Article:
ingredient information
Cheese Mozzarella Organic
AAA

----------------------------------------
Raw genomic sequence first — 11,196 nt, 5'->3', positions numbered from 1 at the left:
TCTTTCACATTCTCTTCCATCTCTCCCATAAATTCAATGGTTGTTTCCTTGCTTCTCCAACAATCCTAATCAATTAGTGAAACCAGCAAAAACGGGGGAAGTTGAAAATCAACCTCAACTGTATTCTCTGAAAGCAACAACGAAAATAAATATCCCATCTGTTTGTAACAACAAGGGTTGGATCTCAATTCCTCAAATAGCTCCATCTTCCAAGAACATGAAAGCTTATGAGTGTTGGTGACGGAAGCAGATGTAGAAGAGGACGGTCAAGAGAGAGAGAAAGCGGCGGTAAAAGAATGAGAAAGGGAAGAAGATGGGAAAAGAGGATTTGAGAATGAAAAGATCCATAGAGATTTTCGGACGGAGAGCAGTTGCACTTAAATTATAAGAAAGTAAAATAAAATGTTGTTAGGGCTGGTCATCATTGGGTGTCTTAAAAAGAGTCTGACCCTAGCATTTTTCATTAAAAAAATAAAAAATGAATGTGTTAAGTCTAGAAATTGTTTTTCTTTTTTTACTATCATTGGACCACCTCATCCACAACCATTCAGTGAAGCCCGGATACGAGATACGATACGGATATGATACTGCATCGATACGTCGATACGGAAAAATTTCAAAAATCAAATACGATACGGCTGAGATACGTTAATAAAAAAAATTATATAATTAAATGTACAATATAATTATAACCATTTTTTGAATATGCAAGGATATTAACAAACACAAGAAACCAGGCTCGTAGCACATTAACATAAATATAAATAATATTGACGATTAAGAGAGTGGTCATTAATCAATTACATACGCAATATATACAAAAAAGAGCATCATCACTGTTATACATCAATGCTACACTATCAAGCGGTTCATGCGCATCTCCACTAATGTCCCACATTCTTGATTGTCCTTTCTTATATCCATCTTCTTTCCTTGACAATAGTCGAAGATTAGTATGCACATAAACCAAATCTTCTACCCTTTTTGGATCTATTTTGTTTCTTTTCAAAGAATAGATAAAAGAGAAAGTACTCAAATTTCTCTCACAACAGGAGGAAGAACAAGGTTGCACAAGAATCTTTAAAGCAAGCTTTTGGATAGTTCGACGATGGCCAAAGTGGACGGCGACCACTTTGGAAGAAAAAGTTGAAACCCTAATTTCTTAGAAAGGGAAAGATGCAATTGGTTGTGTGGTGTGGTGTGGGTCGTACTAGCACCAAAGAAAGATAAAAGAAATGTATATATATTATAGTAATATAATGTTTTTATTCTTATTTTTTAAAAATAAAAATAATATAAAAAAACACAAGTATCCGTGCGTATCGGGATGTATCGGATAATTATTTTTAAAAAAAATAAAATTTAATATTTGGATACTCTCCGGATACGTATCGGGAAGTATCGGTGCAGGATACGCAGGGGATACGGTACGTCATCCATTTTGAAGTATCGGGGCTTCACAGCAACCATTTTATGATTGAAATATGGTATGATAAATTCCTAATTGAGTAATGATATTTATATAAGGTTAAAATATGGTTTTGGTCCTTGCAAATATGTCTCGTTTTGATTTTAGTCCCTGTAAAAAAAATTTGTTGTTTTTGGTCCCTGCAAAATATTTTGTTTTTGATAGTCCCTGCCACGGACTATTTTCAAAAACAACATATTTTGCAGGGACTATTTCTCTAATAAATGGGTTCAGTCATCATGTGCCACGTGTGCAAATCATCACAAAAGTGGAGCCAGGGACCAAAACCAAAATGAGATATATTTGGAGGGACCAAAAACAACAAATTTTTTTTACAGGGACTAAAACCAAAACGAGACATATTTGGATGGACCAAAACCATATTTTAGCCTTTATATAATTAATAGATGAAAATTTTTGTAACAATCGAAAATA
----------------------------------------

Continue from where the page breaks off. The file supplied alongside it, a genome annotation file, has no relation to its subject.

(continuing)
Originaly eaten by early egyptians, Anthony discovered this native cheese while visiting Cleopatra. He then sent water buffalo (whos milk the chesse is made) to ceasar in rome as a gift. The Cheese became wide spread in Italy and beyond. A 1-ounce serving of lite mozzarella cheese provides: 59 calories, 8 g protein, 1 g carbohydrate, 2.5 g total fat with 2.4 g is saturated fat, 9 mg cholesterol, 0.1 mg iron, 211 mg calcium, 192 mg sodium, 1 g dietary fiber, 24RE vit A Two types of mozzarella are produced in the USA. Low moisture mozzarella that has a moisture content of less than 50% and high moisture mozzarella that contains more than 52% moisture. The former was developed in the USA to fit our transportation and distribution systems, and it has been available in grocery stores for years. This is the cheese that the huge factories produce for the pizza industry. Fresh mozzarella is different. It is soft and moist and more perishable. It is most often made from cow's milk; however it can be made from a combination of other milks such as cow's milk and goat's milk mixed. There are two basic ways to make mozzarella: direct acidification of the milk to form the curds or the culture/rennet method. In both methods, raw milk is pasteurized and then coagulated to form curds. Once the curds reach a pH of 5.2 they are cut into small pieces and then mixed with hot water and "strung" or "spun" until long ropes of cheese form. This "stringing of the curd" is unique to cheeses in the "pasta filata" family, such as mozzarella, scamorza and provolone. When the proper smooth, elastic consistency is reached, the curds are formed by machine or hand into balls which are then tossed into cold water so that they maintain their shapes while they cool. They are then salted and packaged. It is a short making process, usually less than 8 hours from raw milk to finished cheese. The critical moment is determining exactly when the cheese is mature and ready to be strung...waiting too long can result in a mushy cheese, while stringing too early can result in a tough dry cheese. Organic food is produced by farmers who emphasize the use of renewable resources and the conservation of soil and water to enhance environmental quality for future generations. Organic meat, poultry, eggs, and dairy products come from animals that are given no antibiotics or growth hormones. Organic food is produced without using most conventional pesticides; fertilizers made with synthetic ingredients or sewage sludge; bioengineering; or ionizing radiation. Before a product can be labeled "organic," a Government-approved certifier inspects the farm where the food is grown to make sure the farmer is following all the rules necessary to meet USDA organic standards. Companies that handle or process organic food before it gets to your local supermarket or restaurant must be certified,